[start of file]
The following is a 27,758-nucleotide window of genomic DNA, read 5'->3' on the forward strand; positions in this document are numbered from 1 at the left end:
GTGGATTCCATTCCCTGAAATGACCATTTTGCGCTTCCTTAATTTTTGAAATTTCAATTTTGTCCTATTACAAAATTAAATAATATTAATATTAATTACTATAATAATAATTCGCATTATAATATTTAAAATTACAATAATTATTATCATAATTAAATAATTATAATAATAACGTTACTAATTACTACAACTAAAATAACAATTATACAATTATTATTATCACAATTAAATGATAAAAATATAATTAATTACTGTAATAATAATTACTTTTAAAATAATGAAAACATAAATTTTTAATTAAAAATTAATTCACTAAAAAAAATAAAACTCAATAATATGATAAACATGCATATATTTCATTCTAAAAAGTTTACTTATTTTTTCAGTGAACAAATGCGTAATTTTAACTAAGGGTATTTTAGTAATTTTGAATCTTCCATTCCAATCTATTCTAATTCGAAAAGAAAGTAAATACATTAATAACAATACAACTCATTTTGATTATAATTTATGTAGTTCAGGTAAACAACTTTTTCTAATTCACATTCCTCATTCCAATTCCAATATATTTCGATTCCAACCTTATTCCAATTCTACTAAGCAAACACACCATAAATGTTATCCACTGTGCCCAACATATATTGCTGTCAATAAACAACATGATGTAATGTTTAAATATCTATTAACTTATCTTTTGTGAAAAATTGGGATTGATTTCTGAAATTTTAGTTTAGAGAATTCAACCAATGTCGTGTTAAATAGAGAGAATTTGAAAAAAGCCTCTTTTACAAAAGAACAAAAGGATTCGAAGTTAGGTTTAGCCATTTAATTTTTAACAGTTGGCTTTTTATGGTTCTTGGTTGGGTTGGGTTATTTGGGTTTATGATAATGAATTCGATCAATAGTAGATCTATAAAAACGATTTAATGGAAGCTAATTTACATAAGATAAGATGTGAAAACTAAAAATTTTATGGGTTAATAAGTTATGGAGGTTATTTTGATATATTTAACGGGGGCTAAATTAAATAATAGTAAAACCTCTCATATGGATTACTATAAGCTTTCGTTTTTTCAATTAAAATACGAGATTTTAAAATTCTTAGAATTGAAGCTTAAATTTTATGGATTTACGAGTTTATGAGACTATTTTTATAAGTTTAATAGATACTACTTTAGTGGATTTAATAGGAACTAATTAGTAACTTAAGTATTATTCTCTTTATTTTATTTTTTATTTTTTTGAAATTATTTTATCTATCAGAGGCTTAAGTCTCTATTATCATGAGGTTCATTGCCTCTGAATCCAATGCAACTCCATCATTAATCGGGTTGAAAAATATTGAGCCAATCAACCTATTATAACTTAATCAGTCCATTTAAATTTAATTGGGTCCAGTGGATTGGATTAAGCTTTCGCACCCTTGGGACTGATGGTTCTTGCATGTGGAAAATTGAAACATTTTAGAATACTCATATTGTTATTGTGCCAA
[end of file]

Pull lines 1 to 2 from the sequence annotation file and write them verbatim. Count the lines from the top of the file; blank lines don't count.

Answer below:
The following is a 27,758-nucleotide window of genomic DNA, read 5'->3' on the forward strand; positions in this document are numbered from 1 at the left end:
GTGGATTCCATTCCCTGAAATGACCATTTTGCGCTTCCTTAATTTTTGAAATTTCAATTTTGTCCTATTACAAAATTAAATAATATTAATATTAATTACTATAATAATAATTCGCATTATAATATTTAAAATTACAATAATTATTATCATAATTAAATAATTATAATAATAACGTTACTAATTACTACAACTAAAATAACAATTATACAATTATTATTATCACAATTAAATGATAAAAATATAATTAATTACTGTAATAATAATTACTTTTAAAATAATGAAAACATAAATTTTTAATTAAAAATTAATTCACTAAAAAAAATAAAACTCAATAATATGATAAACATGCATATATTTCATTCTAAAAAGTTTACTTATTTTTTCAGTGAACAAATGCGTAATTTTAACTAAGGGTATTTTAGTAATTTTGAATCTTCCATTCCAATCTATTCTAATTCGAAAAGAAAGTAAATACATTAATAACAATACAACTCATTTTGATTATAATTTATGTAGTTCAGGTAAACAACTTTTTCTAATTCACATTCCTCATTCCAATTCCAATATATTTCGATTCCAACCTTATTCCAATTCTACTAAGCAAACACACCATAAATGTTATCCACTGTGCCCAACATATATTGCTGTCAATAAACAACATGATGTAATGTTTAAATATCTATTAACTTATCTTTTGTGAAAAATTGGGATTGATTTCTGAAATTTTAGTTTAGAGAATTCAACCAATGTCGTGTTAAATAGAGAGAATTTGAAAAAAGCCTCTTTTACAAAAGAACAAAAGGATTCGAAGTTAGGTTTAGCCATTTAATTTTTAACAGTTGGCTTTTTATGGTTCTTGGTTGGGTTGGGTTATTTGGGTTTATGATAATGAATTCGATCAATAGTAGATCTATAAAAACGATTTAATGGAAGCTAATTTACATAAGATAAGATGTGAAAACTAAAAATTTTATGGGTTAATAAGTTATGGAGGTTATTTTGATATATTTAACGGGGGCTAAATTAAATAATAGTAAAACCTCTCATATGGATTACTATAAGCTTTCGTTTTTTCAATTAAAATACGAGATTTTAAAATTCTTAGAATTGAAGCTTAAATTTTATGGATTTACGAGTTTATGAGACTATTTTTATAAGTTTAATAGATACTACTTTAGTGGATTTAATAGGAACTAATTAGTAACTTAAGTATTATTCTCTTTATTTTATTTTTTATTTTTTTGAAATTATTTTATCTATCAGAGGCTTAAGTCTCTATTATCATGAGGTTCATTGCCTCTGAATCCAATGCAACTCCATCATTAATCGGGTTGAAAAATATTGAGCCAATCAACCTATTATAACTTAATCAGTCCATTTAAATTTAATTGGGTCCAGTGGATTGGATTAAGCTTTCGCACCCTTGGGACTGATGGTTCTTGCATGTGGAAAATTGAAACATTTTAGAATACTCATATTGTTATTGTGCCAA